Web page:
Co-living spaces have a higher revenue per unit than traditional one unit per family/tenant rentals.
As More People Opt for Short Term Lease, Co-Living Could Become a Bigger Trend
More people are on the move than ever before, making a short team lease arrangement highly desirable. Co-living spaces generally offer minimum lease terms, anywhere from one-month short term lease and up. This is driven by the fact that more people are consulting and freelancing as well as moving from job to job over their career.
Although co-living won’t replace apartment arrangements, it is a trend on the rise. According to real estate firm Cushman & Wakefield, it’s predicted that in the next few years the number of units offered by major co-living companies in the US are going to triple to about 10,000. To date, supply for co-living arrangements has not met demand. And it’s not only young professionals that are hungry for this new style of living but older generations as well who seek community and amenities at a more affordable cost than they would otherwise afford if renting or purchasing on their own.
Short Term Lease is Seen as Privilege
From consultants to digital nomads to those who want flexibility in their current jobs, having a short term lease isn’t seen as a burden but a privilege. In addition, many seniors are enjoying traveling from city to city each month, so a short term lease works more on their terms than a typical hotel or Airbnb stay. There’s no doubt, co-living is a hot trend with the legs to last for years to come.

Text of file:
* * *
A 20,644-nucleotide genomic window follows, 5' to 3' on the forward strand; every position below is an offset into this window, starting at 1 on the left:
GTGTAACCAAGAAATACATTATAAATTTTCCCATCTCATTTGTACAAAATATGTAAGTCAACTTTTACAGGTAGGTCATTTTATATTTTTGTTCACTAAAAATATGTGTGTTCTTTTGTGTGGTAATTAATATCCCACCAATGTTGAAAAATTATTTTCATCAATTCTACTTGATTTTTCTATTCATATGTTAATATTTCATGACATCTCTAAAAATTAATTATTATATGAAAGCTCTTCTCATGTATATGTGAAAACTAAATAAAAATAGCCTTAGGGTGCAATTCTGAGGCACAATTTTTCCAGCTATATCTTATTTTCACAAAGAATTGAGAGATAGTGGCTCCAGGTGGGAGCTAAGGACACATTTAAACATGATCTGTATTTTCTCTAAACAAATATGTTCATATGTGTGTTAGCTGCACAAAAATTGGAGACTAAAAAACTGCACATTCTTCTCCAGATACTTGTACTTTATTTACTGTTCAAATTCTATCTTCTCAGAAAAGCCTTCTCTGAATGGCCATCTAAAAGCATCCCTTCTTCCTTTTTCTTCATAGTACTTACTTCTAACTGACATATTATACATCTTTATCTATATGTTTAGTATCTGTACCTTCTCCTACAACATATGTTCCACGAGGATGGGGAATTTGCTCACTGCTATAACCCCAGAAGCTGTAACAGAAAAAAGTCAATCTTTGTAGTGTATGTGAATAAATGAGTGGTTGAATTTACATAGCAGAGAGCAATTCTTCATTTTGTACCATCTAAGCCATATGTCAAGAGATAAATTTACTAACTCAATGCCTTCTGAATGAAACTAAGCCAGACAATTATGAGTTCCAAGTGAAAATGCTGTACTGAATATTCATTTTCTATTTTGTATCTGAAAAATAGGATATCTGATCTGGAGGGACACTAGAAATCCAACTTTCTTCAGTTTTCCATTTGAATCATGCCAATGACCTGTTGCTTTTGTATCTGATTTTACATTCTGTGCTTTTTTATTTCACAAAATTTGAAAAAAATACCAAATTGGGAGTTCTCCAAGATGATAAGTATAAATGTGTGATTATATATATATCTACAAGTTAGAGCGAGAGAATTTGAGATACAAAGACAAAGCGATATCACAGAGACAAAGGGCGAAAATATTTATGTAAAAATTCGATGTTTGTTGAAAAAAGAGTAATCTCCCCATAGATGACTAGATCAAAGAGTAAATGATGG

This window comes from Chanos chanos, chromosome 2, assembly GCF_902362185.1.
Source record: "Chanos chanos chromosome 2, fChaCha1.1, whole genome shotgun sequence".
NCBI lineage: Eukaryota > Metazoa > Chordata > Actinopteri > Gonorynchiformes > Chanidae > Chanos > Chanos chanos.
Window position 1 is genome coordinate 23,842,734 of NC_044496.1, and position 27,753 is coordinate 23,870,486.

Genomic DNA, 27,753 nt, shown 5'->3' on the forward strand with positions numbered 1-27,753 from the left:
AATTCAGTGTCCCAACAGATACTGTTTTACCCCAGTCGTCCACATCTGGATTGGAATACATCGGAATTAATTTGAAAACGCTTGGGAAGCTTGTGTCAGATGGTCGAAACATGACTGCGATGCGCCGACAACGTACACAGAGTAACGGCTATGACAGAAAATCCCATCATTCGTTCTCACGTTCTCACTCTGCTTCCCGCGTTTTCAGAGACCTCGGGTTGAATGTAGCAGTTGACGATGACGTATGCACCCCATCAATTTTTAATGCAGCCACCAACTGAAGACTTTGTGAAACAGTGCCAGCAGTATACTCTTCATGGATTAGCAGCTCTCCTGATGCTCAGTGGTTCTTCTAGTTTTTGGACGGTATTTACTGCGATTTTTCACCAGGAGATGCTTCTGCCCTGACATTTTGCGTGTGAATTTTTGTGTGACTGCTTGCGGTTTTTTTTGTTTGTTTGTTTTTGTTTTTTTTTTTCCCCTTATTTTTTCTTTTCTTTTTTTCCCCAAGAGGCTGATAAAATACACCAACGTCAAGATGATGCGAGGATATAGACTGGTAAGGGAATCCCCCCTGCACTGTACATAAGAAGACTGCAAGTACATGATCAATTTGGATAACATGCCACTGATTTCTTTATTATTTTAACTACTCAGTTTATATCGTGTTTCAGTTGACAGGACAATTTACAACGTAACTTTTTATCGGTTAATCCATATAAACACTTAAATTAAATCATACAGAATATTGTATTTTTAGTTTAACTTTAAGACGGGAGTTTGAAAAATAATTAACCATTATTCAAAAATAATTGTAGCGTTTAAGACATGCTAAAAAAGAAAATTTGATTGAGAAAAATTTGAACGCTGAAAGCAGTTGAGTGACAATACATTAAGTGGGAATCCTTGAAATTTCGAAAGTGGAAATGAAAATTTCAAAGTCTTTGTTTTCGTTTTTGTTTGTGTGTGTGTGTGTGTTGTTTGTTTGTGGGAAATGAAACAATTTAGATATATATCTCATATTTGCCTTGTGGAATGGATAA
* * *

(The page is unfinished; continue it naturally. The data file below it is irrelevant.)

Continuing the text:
4 Essential Factors when Investing in Co-living
Whether you’re an active investor or passive investor, your curiosity may be piqued. You’re likely wondering if there are certain factors to keep in mind to be successful in this model. I’ve outlined four essentials to know. These are as follows:
1) FF&E Replacement Reserves: Reserve enough cash flow to refurbish units and purchase furnishings to maintain the look and feel of the co-living space, as it’s this “never-been-lived-in” look a major driver for new tenants.
2) Highly Seasonal Occupancy: Winter is a slower season as many interns and new-hires are not looking for new housing. Keep the seasonality of temporary housing in mind.
3) Price-Sensitive Customers: Certainly co-living is nicer than more traditional apartment co-living counterparts (we’re looking at you, Craigslist). While co-living is a draw across ages, the typical resident is looking for a more affordable option with all the amenities. Price accordingly.
4) Gender Balancing: The last thing you want is a frat-boy atmosphere (unless that’s what you want per your mission and vision). It can be difficult to attract female tenants, perhaps because females are less eager to cohabitate with strangers. While it’s illegal for co-living companies to select tenants based on gender, incorporate activities that are balanced and not booze-oriented to keep the space from feeling like a fraternity.
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Delphine Nguyen, Investor
Delphine Nguyen is a real estate investor and a licensed real estate broker in Illinois. She learned to be successful from a variety teachers, including her own mistakes. Real estate investing is her passion. Helping others to achieve their goals is another passion that she has. She does what she knows best, therefore, her focus is solely on multifamily and co-living investment types.
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